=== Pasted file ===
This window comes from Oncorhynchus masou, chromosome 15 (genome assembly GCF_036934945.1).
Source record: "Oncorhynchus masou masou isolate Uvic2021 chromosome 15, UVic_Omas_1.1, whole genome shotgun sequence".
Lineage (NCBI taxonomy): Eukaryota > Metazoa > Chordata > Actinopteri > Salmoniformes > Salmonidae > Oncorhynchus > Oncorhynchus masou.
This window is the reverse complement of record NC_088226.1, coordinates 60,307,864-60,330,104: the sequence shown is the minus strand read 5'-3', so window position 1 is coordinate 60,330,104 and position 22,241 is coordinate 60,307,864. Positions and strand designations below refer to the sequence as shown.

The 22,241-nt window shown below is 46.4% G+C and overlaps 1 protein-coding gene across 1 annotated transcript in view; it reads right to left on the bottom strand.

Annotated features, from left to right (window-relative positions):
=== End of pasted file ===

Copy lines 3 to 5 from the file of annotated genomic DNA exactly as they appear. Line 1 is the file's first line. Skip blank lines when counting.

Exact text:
Lineage (NCBI taxonomy): Eukaryota > Metazoa > Chordata > Actinopteri > Salmoniformes > Salmonidae > Oncorhynchus > Oncorhynchus masou.
This window is the reverse complement of record NC_088226.1, coordinates 60,307,864-60,330,104: the sequence shown is the minus strand read 5'-3', so window position 1 is coordinate 60,330,104 and position 22,241 is coordinate 60,307,864. Positions and strand designations below refer to the sequence as shown.

The 22,241-nt window shown below is 46.4% G+C and overlaps 1 protein-coding gene across 1 annotated transcript in view; it reads right to left on the bottom strand.